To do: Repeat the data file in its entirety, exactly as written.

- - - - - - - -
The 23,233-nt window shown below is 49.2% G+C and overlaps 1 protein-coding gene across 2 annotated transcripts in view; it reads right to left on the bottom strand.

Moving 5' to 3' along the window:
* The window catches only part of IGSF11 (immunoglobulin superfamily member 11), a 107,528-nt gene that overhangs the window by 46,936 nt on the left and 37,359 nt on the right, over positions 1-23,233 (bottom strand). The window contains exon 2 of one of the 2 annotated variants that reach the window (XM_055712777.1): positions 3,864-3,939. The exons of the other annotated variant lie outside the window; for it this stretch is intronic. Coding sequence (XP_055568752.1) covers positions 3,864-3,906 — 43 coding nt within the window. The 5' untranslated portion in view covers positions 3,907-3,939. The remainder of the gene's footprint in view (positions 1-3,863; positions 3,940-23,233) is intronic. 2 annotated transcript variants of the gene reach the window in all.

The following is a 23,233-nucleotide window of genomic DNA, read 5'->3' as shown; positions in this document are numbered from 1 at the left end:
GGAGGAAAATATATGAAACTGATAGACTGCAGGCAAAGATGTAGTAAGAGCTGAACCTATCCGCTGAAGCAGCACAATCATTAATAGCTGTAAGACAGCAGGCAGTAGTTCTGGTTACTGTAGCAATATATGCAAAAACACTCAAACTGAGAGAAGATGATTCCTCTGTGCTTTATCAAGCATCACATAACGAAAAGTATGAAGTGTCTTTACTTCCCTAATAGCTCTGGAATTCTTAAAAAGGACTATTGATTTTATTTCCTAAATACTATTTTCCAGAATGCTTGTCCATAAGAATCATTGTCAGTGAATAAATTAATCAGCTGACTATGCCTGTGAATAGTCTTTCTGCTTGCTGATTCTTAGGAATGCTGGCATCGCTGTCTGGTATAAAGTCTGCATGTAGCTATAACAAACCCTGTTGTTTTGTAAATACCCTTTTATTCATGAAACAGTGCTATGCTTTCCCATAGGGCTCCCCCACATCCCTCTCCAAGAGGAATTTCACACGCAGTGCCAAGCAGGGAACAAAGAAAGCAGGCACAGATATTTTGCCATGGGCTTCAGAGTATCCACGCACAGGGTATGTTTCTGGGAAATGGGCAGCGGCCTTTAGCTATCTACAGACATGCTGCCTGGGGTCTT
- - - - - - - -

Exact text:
The 23,233-nt window shown below is 49.2% G+C and overlaps 1 protein-coding gene across 2 annotated transcripts in view; it reads right to left on the bottom strand.

Moving 5' to 3' along the window:
* The window catches only part of IGSF11 (immunoglobulin superfamily member 11), a 107,528-nt gene that overhangs the window by 46,936 nt on the left and 37,359 nt on the right, over positions 1-23,233 (bottom strand). The window contains exon 2 of one of the 2 annotated variants that reach the window (XM_055712777.1): positions 3,864-3,939. The exons of the other annotated variant lie outside the window; for it this stretch is intronic. Coding sequence (XP_055568752.1) covers positions 3,864-3,906 — 43 coding nt within the window. The 5' untranslated portion in view covers positions 3,907-3,939. The remainder of the gene's footprint in view (positions 1-3,863; positions 3,940-23,233) is intronic. 2 annotated transcript variants of the gene reach the window in all.

The following is a 23,233-nucleotide window of genomic DNA, read 5'->3' as shown; positions in this document are numbered from 1 at the left end:
GGAGGAAAATATATGAAACTGATAGACTGCAGGCAAAGATGTAGTAAGAGCTGAACCTATCCGCTGAAGCAGCACAATCATTAATAGCTGTAAGACAGCAGGCAGTAGTTCTGGTTACTGTAGCAATATATGCAAAAACACTCAAACTGAGAGAAGATGATTCCTCTGTGCTTTATCAAGCATCACATAACGAAAAGTATGAAGTGTCTTTACTTCCCTAATAGCTCTGGAATTCTTAAAAAGGACTATTGATTTTATTTCCTAAATACTATTTTCCAGAATGCTTGTCCATAAGAATCATTGTCAGTGAATAAATTAATCAGCTGACTATGCCTGTGAATAGTCTTTCTGCTTGCTGATTCTTAGGAATGCTGGCATCGCTGTCTGGTATAAAGTCTGCATGTAGCTATAACAAACCCTGTTGTTTTGTAAATACCCTTTTATTCATGAAACAGTGCTATGCTTTCCCATAGGGCTCCCCCACATCCCTCTCCAAGAGGAATTTCACACGCAGTGCCAAGCAGGGAACAAAGAAAGCAGGCACAGATATTTTGCCATGGGCTTCAGAGTATCCACGCACAGGGTATGTTTCTGGGAAATGGGCAGCGGCCTTTAGCTATCTACAGACATGCTGCCTGGGGTCTT